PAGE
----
Wednesday, 24 February 2016

Redefining Achievement

I'm 28 years old and have only held down a full-time job for five weeks. I still live at home, whilst my younger brother left close to a decade ago. I always imagined that life would be different to this. I had high expectations and was constantly pushing myself to achieve so that my life looked perfect to those around me, but I now have no experience of working for close to three years and I feel woefully inadequate.

I was always very good at covering up my inadequacies. I wanted to look like I could hold it all together. Now, my social media feeds are filled with announcements of engagements and babies born to people my own age or younger, whilst all I see is what I’m not achieving. I see just how far I still have to go. I tell myself that who I am isn’t enough when those around me are doing so much more with their lives.


Who decided that having a career and a family of your own are the only route to fulfilment? I don’t tell myself how far I have come, believing that getting to this point in my life is nothing. I’m one of many who live with suicidal thoughts, crippling depression and anxiety. Still fighting, we have so much to be proud of and yet we write off our days because we’re not where we thought we would be. #Stillbreathing isn’t trending in spite of the numbers who can claim this as their greatest achievement because we fail to see it as one. 

What I am beginning to realise is that achievement can be seen in so much more than having lots of people around you and thousands of pounds in your bank account. Achievement is in being kind to those around you regardless of how you feel. Achievement is in looking after yourself even when you want to die. Achievement is in doing the very best you can at this point in your life, even if that is through breathing in and out again and again. 


Life doesn’t follow a roadmap or a point by point checklist of age-related goals. I’m not where I thought I would be at the age of 28. I haven’t worked a full-time job for longer than five weeks and I still live at home. But I am breathing and that is my greatest achievement of all.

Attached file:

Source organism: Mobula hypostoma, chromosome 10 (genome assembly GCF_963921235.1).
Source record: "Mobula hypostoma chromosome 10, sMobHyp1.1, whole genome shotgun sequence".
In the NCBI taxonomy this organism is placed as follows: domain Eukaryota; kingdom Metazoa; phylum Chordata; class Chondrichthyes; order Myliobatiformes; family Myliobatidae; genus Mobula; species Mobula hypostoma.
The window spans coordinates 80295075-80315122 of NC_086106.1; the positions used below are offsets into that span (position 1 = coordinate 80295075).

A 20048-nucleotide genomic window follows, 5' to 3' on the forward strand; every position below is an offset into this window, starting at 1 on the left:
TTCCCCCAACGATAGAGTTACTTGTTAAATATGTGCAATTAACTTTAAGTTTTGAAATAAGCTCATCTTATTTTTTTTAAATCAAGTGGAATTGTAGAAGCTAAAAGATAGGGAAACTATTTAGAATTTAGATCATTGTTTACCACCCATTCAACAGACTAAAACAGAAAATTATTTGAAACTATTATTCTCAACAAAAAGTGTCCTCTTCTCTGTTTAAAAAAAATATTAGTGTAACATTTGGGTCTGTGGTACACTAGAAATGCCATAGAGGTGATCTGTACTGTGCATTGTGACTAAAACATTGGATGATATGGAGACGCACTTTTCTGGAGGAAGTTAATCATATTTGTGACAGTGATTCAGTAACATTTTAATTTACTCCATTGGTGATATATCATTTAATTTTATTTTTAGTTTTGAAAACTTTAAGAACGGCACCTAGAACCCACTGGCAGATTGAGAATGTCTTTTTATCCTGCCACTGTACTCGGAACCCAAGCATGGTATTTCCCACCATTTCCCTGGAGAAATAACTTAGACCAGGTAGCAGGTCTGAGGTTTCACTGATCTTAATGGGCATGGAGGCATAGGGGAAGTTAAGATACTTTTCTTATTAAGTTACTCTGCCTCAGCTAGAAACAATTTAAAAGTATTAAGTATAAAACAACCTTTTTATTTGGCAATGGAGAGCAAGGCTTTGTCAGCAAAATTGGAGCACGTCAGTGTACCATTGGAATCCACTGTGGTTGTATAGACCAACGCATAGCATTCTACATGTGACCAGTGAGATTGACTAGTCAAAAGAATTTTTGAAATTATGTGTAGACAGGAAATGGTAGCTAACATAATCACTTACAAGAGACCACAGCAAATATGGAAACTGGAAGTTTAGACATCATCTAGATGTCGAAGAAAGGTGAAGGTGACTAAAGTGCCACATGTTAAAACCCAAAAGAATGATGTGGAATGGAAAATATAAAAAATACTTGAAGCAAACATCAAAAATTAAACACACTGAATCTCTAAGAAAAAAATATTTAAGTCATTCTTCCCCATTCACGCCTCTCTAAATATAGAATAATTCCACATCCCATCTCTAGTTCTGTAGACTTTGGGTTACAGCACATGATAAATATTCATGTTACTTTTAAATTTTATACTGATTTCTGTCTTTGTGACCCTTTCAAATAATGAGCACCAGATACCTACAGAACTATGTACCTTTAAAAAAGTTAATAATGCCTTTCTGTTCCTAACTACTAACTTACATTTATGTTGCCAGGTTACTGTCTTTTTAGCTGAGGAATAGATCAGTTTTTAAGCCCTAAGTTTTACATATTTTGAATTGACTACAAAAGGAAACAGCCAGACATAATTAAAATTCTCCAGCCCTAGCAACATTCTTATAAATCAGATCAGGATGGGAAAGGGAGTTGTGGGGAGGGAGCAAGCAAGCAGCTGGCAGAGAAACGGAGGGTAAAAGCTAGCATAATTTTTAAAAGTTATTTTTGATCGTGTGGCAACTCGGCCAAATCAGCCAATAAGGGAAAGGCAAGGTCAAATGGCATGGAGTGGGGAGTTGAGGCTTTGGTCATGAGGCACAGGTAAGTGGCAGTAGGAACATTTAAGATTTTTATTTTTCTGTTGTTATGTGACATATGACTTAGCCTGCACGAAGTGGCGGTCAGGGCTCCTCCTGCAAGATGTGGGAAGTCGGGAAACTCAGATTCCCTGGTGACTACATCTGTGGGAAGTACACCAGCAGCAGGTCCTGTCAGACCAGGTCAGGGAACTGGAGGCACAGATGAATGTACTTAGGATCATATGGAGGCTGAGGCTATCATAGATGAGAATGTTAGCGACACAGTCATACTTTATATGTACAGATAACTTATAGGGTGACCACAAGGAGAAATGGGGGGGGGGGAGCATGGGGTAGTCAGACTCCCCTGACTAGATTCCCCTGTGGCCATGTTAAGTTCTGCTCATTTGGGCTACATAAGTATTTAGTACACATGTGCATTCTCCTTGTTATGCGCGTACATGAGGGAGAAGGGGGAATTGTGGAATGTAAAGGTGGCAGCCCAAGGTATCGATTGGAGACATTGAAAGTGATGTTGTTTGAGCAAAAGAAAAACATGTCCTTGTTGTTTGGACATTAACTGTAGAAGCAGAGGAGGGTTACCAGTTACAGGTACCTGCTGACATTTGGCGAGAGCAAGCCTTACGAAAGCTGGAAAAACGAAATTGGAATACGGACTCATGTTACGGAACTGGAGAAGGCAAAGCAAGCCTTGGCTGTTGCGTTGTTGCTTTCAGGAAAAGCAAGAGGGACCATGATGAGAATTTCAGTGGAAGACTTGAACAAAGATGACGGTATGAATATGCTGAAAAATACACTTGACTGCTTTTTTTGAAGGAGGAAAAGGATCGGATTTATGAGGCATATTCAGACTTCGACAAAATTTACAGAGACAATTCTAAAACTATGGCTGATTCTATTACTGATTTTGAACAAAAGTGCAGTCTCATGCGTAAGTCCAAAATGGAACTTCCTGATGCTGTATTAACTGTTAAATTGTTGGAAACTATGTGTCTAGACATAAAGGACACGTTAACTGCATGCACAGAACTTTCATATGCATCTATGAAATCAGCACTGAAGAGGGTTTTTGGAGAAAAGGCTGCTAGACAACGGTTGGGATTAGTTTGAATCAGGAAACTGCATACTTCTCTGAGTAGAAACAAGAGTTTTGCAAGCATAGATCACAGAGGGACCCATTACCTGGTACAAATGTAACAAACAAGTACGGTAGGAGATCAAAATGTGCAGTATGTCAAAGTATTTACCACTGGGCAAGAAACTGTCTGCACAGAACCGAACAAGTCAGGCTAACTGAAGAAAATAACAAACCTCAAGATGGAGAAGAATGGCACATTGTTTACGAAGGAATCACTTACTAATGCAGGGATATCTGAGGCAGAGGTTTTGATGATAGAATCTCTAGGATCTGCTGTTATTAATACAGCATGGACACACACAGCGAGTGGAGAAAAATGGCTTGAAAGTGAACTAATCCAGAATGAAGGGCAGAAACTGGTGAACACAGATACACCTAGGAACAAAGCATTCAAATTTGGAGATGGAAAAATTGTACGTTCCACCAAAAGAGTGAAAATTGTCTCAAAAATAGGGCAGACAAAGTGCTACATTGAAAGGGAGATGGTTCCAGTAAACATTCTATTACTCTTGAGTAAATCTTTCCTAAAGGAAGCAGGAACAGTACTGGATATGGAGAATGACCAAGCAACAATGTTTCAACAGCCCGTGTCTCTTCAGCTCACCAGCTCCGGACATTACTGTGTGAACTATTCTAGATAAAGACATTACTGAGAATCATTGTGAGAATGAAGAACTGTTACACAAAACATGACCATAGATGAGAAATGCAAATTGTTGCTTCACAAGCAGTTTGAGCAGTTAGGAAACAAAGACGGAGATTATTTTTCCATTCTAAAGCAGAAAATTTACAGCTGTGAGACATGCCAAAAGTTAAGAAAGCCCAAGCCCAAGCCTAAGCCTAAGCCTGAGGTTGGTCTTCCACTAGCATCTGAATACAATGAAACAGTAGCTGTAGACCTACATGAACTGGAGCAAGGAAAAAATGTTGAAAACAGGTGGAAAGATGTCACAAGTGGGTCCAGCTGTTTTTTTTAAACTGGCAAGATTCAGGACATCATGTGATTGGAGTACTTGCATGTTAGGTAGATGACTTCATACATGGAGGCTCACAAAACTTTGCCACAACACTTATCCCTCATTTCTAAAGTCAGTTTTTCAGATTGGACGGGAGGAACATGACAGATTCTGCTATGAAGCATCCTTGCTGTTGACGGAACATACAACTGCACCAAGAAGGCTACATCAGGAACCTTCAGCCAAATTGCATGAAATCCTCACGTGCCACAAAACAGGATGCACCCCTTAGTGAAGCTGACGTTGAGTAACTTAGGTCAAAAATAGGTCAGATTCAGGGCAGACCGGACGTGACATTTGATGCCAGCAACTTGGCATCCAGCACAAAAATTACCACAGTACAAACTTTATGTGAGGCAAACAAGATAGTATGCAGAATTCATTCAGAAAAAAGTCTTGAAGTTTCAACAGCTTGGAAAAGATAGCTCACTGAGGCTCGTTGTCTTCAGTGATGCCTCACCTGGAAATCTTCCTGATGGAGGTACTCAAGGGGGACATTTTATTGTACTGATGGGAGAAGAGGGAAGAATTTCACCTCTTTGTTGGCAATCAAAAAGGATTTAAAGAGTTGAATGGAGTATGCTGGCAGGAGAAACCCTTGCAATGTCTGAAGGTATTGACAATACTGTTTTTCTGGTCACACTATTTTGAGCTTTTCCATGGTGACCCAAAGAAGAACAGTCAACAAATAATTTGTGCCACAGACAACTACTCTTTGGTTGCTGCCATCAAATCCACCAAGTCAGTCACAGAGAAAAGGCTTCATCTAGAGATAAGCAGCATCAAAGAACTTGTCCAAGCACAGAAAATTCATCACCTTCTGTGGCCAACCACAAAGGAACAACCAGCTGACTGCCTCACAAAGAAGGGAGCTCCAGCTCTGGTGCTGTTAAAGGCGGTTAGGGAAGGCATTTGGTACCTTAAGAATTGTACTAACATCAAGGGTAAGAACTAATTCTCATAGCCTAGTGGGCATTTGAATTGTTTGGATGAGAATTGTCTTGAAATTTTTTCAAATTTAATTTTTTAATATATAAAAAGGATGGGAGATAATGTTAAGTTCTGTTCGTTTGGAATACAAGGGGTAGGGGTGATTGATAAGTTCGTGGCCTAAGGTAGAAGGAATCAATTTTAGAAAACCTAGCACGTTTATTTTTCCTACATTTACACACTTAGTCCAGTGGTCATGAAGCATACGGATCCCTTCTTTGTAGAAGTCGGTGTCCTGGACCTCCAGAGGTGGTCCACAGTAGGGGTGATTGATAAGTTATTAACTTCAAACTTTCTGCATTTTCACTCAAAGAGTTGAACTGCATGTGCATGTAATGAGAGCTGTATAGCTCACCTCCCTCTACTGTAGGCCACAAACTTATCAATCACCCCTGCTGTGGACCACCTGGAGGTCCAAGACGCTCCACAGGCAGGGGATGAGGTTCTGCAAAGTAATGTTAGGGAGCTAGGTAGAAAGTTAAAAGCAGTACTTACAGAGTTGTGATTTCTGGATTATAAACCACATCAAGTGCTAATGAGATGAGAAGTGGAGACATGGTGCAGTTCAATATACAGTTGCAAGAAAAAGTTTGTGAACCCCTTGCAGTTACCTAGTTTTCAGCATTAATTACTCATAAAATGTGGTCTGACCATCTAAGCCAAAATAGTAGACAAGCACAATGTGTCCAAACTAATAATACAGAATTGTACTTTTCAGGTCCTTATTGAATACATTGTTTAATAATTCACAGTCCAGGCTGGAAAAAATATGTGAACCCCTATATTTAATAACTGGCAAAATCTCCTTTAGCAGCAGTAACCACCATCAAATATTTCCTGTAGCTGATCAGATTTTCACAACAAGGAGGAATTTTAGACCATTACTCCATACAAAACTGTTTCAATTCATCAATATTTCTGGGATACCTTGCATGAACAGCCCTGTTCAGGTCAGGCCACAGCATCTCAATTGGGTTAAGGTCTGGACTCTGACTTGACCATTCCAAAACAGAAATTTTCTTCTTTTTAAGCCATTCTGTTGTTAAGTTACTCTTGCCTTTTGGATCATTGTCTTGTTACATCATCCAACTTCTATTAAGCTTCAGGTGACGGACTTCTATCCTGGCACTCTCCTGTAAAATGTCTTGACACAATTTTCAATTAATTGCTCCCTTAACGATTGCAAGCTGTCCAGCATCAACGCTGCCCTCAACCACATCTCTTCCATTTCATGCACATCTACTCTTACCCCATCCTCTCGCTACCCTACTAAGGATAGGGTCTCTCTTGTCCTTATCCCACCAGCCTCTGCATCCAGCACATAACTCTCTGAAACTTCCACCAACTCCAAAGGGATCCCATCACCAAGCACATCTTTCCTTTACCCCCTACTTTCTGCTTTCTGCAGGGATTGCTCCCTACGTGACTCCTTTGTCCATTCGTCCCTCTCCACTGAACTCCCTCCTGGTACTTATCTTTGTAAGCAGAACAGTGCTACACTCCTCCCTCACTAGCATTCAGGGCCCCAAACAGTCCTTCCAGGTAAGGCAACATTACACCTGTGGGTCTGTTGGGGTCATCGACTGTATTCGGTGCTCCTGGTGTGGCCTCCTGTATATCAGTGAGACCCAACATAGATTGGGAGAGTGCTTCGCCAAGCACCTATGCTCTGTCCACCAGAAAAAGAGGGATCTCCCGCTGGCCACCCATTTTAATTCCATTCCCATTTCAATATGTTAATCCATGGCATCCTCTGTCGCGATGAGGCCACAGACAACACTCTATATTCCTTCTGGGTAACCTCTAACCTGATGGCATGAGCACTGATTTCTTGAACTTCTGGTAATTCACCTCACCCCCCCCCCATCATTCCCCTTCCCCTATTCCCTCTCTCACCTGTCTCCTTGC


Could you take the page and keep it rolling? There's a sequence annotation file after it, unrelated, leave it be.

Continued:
5 comments:

  1. Wow, this post hit a nerve with me as I am really struggling with feelings of worthlessness. I haven't worked now for coming up 5 years and I often feel completely pointless. My anxiety (and lack of skills) means getting a job is probably nigh on impossible and I don't even know if I want one or if I would just be getting one to make others think better of me.
    I am very embarrassed when I meet people I haven't seen in years and they ask what I have been up to and I have literally nothing of importance to say.

    ReplyDelete
    Replies
    1. The "What do you do?" question is one I always find difficult, Caroline, so I can understand that. Something that helps me is to remember that my worth doesn't come from what I do or what I have; it comes from who I am as a person. So even if we really struggle with anxiety or anything else, we can still be a valued person by being kind, by listening to others, and through what makes us unique.

      Delete
  2. This comment has been removed by the author.

    ReplyDelete
  3. Joy this is such a powerful post,you made me a little tearful because you're right,society doesn't recognise how massive an achievement still being here is for so many people. Thankyou for reminding me.

    ReplyDelete
    Replies
    1. Thank you so much for your comment!

      Delete

No judgment, no hate, because it is already tough enough being a girl.